IRFU boss 'happy' with rugby calendar
The dust has barely settled on Ireland's longest season but yesterday's Pro12 fixtures announcement was a reminder that the new campaign is just around the corner.
After 362 days and 17 Tests, Joe Schmidt's side's season came to an end in South Africa last month and in light of the gruelling year, World Rugby have admitted that addressing the issue of the global calendar is chief amongst their concerns.
IRFU CEO Philip Browne will represent the Pro12 when a committee from both the northern and southern hemispheres will discuss the problem next week.
As it stands, there are no international Tests scheduled beyond 2019 but Browne admitted that the IRFU were reluctant to move the Six Nations as the commercial value will decrease.
In March, New Zealand Rugby CEO Steve Tew threatened to stop the All Blacks playing Tests after 2019 unless improved terms could be agreed upon.
The argument from the southern hemisphere stems from the break that Super Rugby is forced to take every June when the northern hemisphere nations tour.
Instead, they would prefer the summer tours to be pushed forward until July, which would in turn affect the calendar in this part of the world.
"It's an extremely difficult problem," Browne maintained. "To be honest, we are reasonably happy with what we have.
"The difficulty is, the knee-jerk reaction is to add in more fixtures which is the last thing we should be doing. What we need to try and do is to have less fixtures of a higher value, if at all possible.
"The trouble with putting the June window back to July is, it presses things up in October, November because you're not going to get the players back until later.
"New Zealand would say, 'Well, if there's no change, well then we'll do away with the current international fixture schedule, and having matches on a once-off basis.' Personally, that would not be a terribly good idea. I don't think it'd necessarily do much for New Zealand rugby either.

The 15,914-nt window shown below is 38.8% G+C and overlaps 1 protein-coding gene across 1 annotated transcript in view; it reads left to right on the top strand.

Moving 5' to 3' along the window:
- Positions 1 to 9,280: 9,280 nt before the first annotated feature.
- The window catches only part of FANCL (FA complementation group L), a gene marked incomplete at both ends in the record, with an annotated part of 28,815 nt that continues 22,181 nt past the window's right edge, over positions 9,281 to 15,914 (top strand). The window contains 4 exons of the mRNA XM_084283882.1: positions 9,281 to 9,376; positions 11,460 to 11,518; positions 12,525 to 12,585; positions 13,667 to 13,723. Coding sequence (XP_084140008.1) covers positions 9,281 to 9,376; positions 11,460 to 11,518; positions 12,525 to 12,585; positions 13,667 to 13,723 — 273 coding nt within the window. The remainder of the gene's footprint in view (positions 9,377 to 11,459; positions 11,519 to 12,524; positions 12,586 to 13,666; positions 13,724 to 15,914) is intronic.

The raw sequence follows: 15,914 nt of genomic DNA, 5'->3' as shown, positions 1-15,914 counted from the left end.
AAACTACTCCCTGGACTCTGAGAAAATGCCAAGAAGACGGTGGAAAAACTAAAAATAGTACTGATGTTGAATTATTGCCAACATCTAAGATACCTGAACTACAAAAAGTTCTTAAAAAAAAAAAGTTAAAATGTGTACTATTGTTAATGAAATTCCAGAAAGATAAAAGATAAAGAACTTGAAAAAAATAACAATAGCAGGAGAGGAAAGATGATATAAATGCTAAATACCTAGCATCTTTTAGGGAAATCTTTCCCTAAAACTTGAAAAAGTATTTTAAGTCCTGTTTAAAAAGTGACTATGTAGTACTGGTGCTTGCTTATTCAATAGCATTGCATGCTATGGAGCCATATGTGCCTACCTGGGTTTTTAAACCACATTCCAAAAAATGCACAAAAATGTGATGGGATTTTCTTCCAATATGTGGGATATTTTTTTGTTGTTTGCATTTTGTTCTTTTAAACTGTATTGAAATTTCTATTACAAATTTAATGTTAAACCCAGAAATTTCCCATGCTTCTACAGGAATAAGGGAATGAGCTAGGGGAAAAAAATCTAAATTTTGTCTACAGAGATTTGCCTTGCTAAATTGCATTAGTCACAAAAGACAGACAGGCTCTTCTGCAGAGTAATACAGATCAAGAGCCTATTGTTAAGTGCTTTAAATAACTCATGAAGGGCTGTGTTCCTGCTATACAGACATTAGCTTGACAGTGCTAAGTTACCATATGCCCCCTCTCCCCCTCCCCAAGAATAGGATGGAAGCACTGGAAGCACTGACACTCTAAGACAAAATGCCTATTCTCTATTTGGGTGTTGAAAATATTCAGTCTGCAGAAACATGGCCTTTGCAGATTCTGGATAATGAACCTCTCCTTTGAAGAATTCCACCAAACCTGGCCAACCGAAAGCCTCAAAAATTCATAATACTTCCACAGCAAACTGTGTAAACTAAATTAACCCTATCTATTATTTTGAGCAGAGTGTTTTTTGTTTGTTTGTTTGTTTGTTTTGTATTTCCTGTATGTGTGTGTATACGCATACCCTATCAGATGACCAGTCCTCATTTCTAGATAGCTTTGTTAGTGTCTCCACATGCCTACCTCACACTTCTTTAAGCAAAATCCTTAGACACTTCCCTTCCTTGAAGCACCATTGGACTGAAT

"The outcome has to be a win-win for everyone. It's very hard to see how changing the season is not going to create a situation where there are winners and losers."
Browne also revealed that discussions between Connacht and the Galway City Council about possibly expanding the Sportsground were ongoing.
Connacht are hoping to build a stadium with a capacity of around 10,000 in the next four years and Browne admitted that was a realistic target, especially in light of Munster's struggle to regularly fill Thomond Park.
"The capacity obviously is probably not far off, it's the quality of the facilities is the issue," he said.
"We had a similar situation in the Aviva Stadium; when we built it people were saying, 'Ah, you're mad. You should have built a 65 or 70,000-capacity stadium, and if you have to go to a different site then so be it'.
"I'd rather have people beating the door down to try and get into the stadium than to have people saying, 'I don't like the weather today, I won't go'. Because it's easy to buy a ticket.
"It's about supply and demand, so I think the key is not to build something which is not going to be filled most of the time."